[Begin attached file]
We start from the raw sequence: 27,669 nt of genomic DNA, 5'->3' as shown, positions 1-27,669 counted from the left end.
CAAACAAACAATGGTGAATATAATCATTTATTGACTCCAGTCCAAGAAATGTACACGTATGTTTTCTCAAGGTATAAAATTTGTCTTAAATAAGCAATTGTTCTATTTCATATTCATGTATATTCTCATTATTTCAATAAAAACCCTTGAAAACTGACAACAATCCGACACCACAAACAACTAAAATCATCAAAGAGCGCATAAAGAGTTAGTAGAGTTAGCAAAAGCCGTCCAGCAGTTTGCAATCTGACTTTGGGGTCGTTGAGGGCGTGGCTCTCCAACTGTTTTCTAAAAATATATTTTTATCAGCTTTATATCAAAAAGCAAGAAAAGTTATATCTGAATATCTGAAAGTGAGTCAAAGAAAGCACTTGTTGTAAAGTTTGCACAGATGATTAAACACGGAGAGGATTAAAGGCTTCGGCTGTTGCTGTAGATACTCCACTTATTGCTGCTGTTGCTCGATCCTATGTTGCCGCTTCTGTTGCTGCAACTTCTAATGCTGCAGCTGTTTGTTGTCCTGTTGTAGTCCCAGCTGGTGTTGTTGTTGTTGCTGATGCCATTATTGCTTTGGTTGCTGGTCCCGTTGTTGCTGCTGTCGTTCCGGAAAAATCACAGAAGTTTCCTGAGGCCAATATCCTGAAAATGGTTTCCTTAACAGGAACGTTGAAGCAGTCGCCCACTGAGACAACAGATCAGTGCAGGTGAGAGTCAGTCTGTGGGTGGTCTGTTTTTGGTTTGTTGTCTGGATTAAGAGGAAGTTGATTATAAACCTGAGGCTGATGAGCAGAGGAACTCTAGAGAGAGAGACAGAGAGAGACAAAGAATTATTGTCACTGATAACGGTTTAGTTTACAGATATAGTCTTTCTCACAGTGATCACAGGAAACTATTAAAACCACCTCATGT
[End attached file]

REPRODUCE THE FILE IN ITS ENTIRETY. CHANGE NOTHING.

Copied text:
We start from the raw sequence: 27,669 nt of genomic DNA, 5'->3' as shown, positions 1-27,669 counted from the left end.
CAAACAAACAATGGTGAATATAATCATTTATTGACTCCAGTCCAAGAAATGTACACGTATGTTTTCTCAAGGTATAAAATTTGTCTTAAATAAGCAATTGTTCTATTTCATATTCATGTATATTCTCATTATTTCAATAAAAACCCTTGAAAACTGACAACAATCCGACACCACAAACAACTAAAATCATCAAAGAGCGCATAAAGAGTTAGTAGAGTTAGCAAAAGCCGTCCAGCAGTTTGCAATCTGACTTTGGGGTCGTTGAGGGCGTGGCTCTCCAACTGTTTTCTAAAAATATATTTTTATCAGCTTTATATCAAAAAGCAAGAAAAGTTATATCTGAATATCTGAAAGTGAGTCAAAGAAAGCACTTGTTGTAAAGTTTGCACAGATGATTAAACACGGAGAGGATTAAAGGCTTCGGCTGTTGCTGTAGATACTCCACTTATTGCTGCTGTTGCTCGATCCTATGTTGCCGCTTCTGTTGCTGCAACTTCTAATGCTGCAGCTGTTTGTTGTCCTGTTGTAGTCCCAGCTGGTGTTGTTGTTGTTGCTGATGCCATTATTGCTTTGGTTGCTGGTCCCGTTGTTGCTGCTGTCGTTCCGGAAAAATCACAGAAGTTTCCTGAGGCCAATATCCTGAAAATGGTTTCCTTAACAGGAACGTTGAAGCAGTCGCCCACTGAGACAACAGATCAGTGCAGGTGAGAGTCAGTCTGTGGGTGGTCTGTTTTTGGTTTGTTGTCTGGATTAAGAGGAAGTTGATTATAAACCTGAGGCTGATGAGCAGAGGAACTCTAGAGAGAGAGACAGAGAGAGACAAAGAATTATTGTCACTGATAACGGTTTAGTTTACAGATATAGTCTTTCTCACAGTGATCACAGGAAACTATTAAAACCACCTCATGT